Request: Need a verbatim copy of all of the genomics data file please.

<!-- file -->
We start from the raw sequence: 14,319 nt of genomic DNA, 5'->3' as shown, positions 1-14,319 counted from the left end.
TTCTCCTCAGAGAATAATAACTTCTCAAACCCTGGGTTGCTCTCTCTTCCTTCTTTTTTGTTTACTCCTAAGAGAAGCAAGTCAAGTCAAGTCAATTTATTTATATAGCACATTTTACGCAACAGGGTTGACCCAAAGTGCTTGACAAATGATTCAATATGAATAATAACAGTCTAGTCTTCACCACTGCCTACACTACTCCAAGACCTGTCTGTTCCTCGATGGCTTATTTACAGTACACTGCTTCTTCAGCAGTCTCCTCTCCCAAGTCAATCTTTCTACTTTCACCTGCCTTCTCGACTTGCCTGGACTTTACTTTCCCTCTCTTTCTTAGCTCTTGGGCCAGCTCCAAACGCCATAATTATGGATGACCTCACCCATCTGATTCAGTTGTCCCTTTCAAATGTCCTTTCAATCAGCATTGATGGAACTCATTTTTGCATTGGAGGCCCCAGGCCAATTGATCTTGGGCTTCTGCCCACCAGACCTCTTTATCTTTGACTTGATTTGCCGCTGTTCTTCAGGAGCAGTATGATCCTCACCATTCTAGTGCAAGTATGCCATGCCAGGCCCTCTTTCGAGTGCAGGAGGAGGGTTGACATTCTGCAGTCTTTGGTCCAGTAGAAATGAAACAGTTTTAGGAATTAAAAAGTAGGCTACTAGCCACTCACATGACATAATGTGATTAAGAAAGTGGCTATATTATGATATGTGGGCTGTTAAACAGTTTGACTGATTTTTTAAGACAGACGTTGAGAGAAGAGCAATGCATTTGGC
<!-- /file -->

We start from the raw sequence: 14,319 nt of genomic DNA, 5'->3' as shown, positions 1-14,319 counted from the left end.
TTCTCCTCAGAGAATAATAACTTCTCAAACCCTGGGTTGCTCTCTCTTCCTTCTTTTTTGTTTACTCCTAAGAGAAGCAAGTCAAGTCAAGTCAATTTATTTATATAGCACATTTTACGCAACAGGGTTGACCCAAAGTGCTTGACAAATGATTCAATATGAATAATAACAGTCTAGTCTTCACCACTGCCTACACTACTCCAAGACCTGTCTGTTCCTCGATGGCTTATTTACAGTACACTGCTTCTTCAGCAGTCTCCTCTCCCAAGTCAATCTTTCTACTTTCACCTGCCTTCTCGACTTGCCTGGACTTTACTTTCCCTCTCTTTCTTAGCTCTTGGGCCAGCTCCAAACGCCATAATTATGGATGACCTCACCCATCTGATTCAGTTGTCCCTTTCAAATGTCCTTTCAATCAGCATTGATGGAACTCATTTTTGCATTGGAGGCCCCAGGCCAATTGATCTTGGGCTTCTGCCCACCAGACCTCTTTATCTTTGACTTGATTTGCCGCTGTTCTTCAGGAGCAGTATGATCCTCACCATTCTAGTGCAAGTATGCCATGCCAGGCCCTCTTTCGAGTGCAGGAGGAGGGTTGACATTCTGCAGTCTTTGGTCCAGTAGAAATGAAACAGTTTTAGGAATTAAAAAGTAGGCTACTAGCCACTCACATGACATAATGTGATTAAGAAAGTGGCTATATTATGATATGTGGGCTGTTAAACAGTTTGACTGATTTTTTAAGACAGACGTTGAGAGAAGAGCAATGCATTTGGC